I say it every year, but it's no less true now: 2018 was a much better movie year than everyone says. For all the talk about the weird structural things going on in the movie business, the uncertainness about the future of the distribution model, and the industry's over-reliance on blockbusters, there's always a good-to-great movie playing, somewhere, at all times.
Here, my picks for the top ten films of 2018:
1. Sorry to Bother You. The debut film by 47-year-old rapper Boots Riley is audacious in so many ways large and small, before taking a huge leap in its third act and daring its audience to come along. Visually arresting, politically incendiary, and frequently hilarious, Sorry to Bother You captured the zeitgeist of 2018 like no other film this year.
2. If Beale Street Could Talk. Barry Jenkins followed up his Oscar-winning Moonlight with a film that's even better, adapting James Baldwin's novel of romantic hope and infuriating tragedy. The film's outstanding performances go about a dozen deep, but what's most striking is how beautiful this film looks, as Jenkins and his cinematographer, James Paxton, do amazing things with lighting.
3. A Star is Born. An old-fashioned Hollywood entertainment, with great performances from Bradley Cooper, Lady Gaga, and Sam Elliott, and an assured direction from Cooper in his debut film.
4. Roma. Alfonso Cuaron's semi-autobiographical story of his upbringing in Mexico is another that requires a leap of faith for audiences. It's long, in black and white, not in English, lacks movie stars, and it won't exactly be in its natural place on phones and tablets when it debuts on Netflix next week. But Roma is a visual marvel, featuring several of the year's most memorable shots and scenes. And that's thanks to Cuaron, who wrote, directed, edited, and shot the film.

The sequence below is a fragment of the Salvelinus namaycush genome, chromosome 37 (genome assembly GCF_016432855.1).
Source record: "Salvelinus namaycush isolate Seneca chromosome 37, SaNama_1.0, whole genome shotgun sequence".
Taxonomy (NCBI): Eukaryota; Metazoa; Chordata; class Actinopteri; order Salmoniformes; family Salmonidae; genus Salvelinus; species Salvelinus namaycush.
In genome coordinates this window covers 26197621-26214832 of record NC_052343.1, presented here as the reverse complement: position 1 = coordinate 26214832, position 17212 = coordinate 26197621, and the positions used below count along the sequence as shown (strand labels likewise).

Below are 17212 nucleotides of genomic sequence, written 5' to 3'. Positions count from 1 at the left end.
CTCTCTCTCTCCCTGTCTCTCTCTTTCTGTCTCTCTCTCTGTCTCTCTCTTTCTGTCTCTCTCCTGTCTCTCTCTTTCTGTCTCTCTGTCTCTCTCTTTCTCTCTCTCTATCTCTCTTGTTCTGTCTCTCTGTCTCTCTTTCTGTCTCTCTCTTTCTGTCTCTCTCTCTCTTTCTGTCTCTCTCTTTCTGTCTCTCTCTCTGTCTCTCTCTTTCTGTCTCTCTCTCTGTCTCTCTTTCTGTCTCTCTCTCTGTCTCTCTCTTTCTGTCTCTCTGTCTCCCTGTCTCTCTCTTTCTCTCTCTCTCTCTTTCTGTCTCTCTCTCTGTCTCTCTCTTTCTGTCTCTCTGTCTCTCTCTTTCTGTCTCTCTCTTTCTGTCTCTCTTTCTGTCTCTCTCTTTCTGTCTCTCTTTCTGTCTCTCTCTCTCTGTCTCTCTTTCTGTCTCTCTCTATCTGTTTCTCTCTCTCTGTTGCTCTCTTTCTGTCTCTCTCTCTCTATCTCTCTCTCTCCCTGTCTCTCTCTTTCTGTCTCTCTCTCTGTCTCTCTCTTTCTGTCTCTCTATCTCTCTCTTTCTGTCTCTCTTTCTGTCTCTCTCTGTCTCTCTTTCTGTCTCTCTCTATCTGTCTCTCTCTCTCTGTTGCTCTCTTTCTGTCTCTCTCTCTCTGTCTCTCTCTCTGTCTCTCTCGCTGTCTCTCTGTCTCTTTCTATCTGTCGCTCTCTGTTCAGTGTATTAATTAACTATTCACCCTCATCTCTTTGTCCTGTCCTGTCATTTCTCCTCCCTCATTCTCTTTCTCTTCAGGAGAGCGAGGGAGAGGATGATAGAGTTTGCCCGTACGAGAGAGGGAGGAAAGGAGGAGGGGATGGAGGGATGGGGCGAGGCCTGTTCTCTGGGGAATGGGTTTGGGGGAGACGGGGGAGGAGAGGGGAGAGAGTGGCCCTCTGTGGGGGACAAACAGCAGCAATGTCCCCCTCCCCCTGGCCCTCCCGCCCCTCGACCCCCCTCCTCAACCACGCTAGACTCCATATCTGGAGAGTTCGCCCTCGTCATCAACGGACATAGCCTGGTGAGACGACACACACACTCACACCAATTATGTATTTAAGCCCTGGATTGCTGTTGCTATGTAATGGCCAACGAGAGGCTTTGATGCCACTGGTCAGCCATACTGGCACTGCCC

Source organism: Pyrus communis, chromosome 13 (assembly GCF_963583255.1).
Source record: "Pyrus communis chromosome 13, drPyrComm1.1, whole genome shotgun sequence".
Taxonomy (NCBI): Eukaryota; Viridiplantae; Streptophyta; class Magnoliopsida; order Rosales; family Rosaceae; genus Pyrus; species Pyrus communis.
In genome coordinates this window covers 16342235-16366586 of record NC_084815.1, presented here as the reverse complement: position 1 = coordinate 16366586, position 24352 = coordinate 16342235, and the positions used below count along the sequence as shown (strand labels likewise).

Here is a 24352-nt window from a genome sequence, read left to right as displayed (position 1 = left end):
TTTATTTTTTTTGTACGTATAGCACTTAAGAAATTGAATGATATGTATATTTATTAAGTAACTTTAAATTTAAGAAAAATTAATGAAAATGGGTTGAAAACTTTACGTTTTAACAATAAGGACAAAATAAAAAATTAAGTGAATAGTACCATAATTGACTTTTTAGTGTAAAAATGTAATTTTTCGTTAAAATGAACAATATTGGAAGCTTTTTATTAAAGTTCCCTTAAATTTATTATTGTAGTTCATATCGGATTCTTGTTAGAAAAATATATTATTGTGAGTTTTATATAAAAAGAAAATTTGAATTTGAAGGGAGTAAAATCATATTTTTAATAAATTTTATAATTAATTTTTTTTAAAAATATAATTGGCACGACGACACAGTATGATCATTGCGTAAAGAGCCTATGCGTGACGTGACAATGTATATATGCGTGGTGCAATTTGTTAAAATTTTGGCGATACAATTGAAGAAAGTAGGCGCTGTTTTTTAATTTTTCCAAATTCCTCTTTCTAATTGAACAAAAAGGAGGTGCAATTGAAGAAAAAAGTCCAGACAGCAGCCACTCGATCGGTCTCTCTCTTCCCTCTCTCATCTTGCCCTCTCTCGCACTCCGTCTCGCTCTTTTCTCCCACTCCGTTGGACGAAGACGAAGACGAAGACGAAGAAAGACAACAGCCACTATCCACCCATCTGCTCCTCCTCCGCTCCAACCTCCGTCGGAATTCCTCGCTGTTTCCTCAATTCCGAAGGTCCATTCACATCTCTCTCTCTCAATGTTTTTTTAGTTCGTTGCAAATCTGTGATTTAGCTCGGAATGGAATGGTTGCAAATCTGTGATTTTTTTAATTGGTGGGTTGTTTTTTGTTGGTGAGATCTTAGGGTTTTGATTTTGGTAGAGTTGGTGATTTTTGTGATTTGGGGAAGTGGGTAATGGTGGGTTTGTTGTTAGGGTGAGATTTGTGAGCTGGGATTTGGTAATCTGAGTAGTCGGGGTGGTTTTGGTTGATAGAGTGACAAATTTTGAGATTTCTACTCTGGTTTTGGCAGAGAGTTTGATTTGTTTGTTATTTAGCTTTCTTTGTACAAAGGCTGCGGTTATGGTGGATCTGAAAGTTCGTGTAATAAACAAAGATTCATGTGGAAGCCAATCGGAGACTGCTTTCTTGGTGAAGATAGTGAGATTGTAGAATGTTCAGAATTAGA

5. Annihilation. All but dumped in February by a studio that didn't believe in it, Alex Garland's follow-up to Ex Machina is the most thought-provoking sci-fi film in a long time. Featuring a top-flight, mostly female cast that includes Natalie Portman, Gina Rodriguez, Jennifer Jason Leigh, Tessa Thompson, and Oscar Isaac, and combines ideas about identity and humanity with some truly striking images.
6. Can You Ever Forgive Me? Featuring career-best work from both Melissa McCarthy and Richard E. Grant, Marielle Heller's chronicle of the Lee Israel literary hoax wonderfully recreates 1980s Manhattan, especially the bookstores and bars of a bygone era. Bitingly funny, it’s the best film about literary fraud since World’s Greatest Dad.
7. Bisbee '17. Robert Greene's documentary about the centennial of the 1917 Bisbee Deportation is like an American The Act of Killing. Through re-enactments and interviews, the town today reflects on the events of a century ago, when 1300 striking mine workers were deported and left for dead. As you might expect in 2018, opinion is divided on whether the deportation was right. In an outstanding year for documentaries—there were at least 15 I would call great—this was the best.
8. First Reformed. Paul Schrader's best film in years stars Ethan Hawke as a pastor amid a personal and spiritual crisis, as his tiny and sparsely attended church marks its 250th anniversary. Probably the most heart-wrenching film of the year, First Reformed shows just what an accomplished actor Hawke has become in middle age.
9. The Hate U Give. George Tillman Jr.'s adaptation of the young adult novel tells a coming of age story against the backdrop of the Black Lives Matter movement, built around a superlative performance by Amandla Sternberg as a code-switching teenaged girl.
10. The Death of Stalin. Armando Iannucci, the man behind In the Loop and Veep, brings his satirical sensibility for the first time to real history, namely the Russian court of Josef Stalin immediately following his death. It's dark, even by Iannucci standards, but still hilarious.